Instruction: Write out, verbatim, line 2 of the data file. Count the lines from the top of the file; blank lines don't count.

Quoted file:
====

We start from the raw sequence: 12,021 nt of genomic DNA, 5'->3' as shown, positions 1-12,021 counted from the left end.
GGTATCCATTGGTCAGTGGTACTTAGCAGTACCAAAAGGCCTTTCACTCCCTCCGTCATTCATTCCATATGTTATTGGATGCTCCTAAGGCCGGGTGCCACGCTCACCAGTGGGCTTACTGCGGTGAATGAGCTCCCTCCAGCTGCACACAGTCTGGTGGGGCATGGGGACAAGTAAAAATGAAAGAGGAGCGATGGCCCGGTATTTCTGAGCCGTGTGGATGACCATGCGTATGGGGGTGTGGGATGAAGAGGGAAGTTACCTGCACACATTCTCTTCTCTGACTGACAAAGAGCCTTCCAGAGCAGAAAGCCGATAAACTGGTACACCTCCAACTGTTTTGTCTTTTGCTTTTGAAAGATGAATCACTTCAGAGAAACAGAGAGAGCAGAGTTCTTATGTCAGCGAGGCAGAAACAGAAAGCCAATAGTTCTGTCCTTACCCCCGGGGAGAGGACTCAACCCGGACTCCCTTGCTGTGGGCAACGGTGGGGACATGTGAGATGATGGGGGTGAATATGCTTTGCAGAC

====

GGTATCCATTGGTCAGTGGTACTTAGCAGTACCAAAAGGCCTTTCACTCCCTCCGTCATTCATTCCATATGTTATTGGATGCTCCTAAGGCCGGGTGCCACGCTCACCAGTGGGCTTACTGCGGTGAATGAGCTCCCTCCAGCTGCACACAGTCTGGTGGGGCATGGGGACAAGTAAAAATGAAAGAGGAGCGATGGCCCGGTATTTCTGAGCCGTGTGGATGACCATGCGTATGGGGGTGTGGGATGAAGAGGGAAGTTACCTGCACACATTCTCTTCTCTGACTGACAAAGAGCCTTCCAGAGCAGAAAGCCGATAAACTGGTACACCTCCAACTGTTTTGTCTTTTGCTTTTGAAAGATGAATCACTTCAGAGAAACAGAGAGAGCAGAGTTCTTATGTCAGCGAGGCAGAAACAGAAAGCCAATAGTTCTGTCCTTACCCCCGGGGAGAGGACTCAACCCGGACTCCCTTGCTGTGGGCAACGGTGGGGACATGTGAGATGATGGGGGTGAATATGCTTTGCAGAC